But one can’t have an anglo in the house and not use it to play some dance tunes. And, as Bb is a natural brass band key, this tune popped into my head. It is, of course, associated with the Britannia Coconut Dancers of Bacup in Lancashire.

Here they are, recorded in their natural habitat, on Easter Saturday 2014. With the brass band playing, I now realise, in Eb!

Bb/F anglo-concertina

A Waterloo special

Today is the two hundredth anniversary of the Battle of Waterloo. Wellington’s defeat of the Emperor Napoleon was celebrated in song by the inclusion of the word ‘Waterloo’ in the title of a number of dance tunes – see this section of the Fiddler’s Companion for some examples. Probably the best known today is ‘The Waterloo Dance’. I believe this comes from the Hardy family MSS from Dorset, but I learned it from the Old Swan Band.

G/D anglo-concertina

The same tune was also in the MS of Thomas Shoosmith of Arlington in Sussex, and is one of three Waterloo tunes included in A Sussex Tune Book by Vic Gammon and Anne Loughran. The others, both from the Welch family of Bosham, are ‘Water Loo Fair’ or ‘The Henryco’ (i.e. ‘Enrico’) and a 6/8 tune simply titled ‘Waterloo’. The latter features as part of the arrangement on the current entry at my other blog, A Folk Song A Week, and I’m reposting it here.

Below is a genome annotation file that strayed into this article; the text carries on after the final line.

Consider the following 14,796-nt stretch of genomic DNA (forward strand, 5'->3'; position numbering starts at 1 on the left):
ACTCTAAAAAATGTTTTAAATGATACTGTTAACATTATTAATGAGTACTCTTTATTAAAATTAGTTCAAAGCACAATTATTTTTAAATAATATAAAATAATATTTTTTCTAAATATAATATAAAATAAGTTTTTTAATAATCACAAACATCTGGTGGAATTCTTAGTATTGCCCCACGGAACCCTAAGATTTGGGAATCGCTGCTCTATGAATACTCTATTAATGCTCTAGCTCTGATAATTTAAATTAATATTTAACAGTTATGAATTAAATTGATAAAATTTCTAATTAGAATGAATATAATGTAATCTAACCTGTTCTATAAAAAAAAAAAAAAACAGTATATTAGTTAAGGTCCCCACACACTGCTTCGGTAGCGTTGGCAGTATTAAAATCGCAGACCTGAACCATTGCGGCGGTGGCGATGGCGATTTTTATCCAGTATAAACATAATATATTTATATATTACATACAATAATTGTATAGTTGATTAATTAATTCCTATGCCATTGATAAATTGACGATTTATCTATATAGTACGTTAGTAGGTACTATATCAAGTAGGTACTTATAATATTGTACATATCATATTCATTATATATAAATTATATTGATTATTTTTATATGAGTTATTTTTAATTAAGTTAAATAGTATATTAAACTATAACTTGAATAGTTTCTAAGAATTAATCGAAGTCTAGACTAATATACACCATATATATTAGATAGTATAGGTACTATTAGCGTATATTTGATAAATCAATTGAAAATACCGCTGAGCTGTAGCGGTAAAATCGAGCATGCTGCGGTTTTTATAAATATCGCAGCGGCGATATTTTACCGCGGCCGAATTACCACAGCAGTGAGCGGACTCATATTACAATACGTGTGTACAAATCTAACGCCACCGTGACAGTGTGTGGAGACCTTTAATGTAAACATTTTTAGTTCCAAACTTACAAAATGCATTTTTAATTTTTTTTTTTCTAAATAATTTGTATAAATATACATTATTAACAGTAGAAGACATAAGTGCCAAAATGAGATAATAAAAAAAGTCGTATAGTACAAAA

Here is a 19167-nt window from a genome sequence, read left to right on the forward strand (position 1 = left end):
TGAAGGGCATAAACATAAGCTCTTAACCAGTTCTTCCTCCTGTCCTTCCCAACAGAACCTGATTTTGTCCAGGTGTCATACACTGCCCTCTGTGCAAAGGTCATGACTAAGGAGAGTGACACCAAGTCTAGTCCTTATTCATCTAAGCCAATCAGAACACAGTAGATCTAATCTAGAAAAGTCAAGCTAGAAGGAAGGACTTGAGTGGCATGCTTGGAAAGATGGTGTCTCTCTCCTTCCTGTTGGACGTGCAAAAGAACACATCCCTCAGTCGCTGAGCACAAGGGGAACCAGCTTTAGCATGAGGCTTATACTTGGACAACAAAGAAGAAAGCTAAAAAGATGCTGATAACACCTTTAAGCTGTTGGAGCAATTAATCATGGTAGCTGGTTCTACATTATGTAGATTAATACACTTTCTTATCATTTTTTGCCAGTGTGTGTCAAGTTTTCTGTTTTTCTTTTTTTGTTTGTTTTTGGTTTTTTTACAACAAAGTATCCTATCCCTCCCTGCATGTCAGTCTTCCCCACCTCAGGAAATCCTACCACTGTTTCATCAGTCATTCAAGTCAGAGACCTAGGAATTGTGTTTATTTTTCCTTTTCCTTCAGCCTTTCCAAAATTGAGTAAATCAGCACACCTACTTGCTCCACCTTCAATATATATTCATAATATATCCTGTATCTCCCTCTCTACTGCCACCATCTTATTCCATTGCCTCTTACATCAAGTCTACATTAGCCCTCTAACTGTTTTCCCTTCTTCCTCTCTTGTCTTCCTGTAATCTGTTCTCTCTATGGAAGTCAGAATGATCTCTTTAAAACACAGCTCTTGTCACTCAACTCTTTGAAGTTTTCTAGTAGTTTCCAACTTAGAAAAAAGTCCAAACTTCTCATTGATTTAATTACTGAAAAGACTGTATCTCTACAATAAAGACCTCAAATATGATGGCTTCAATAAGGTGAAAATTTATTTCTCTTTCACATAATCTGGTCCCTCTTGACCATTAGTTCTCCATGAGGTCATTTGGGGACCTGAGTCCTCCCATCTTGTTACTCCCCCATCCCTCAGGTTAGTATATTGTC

Lovely Elwina / Waterloo

vocal, C/G anglo-concertina

Shipston-on-Stour morris tunes: Cuckoo’s Nest / Old Woman Tossed Up

Here’s two morris tunes which Cecil Sharp collected in 1909 from the fiddler Henry Sturch of Shipston-on-Stour in Warwickshire. I came across these just after Christmas when I was transcribing songs and tunes from Sharp’s collection into ABC notation for the Full English archive – if you fancy contributing to this collective effort, do get in touch with Laura Smyth, the EFDSS librarian.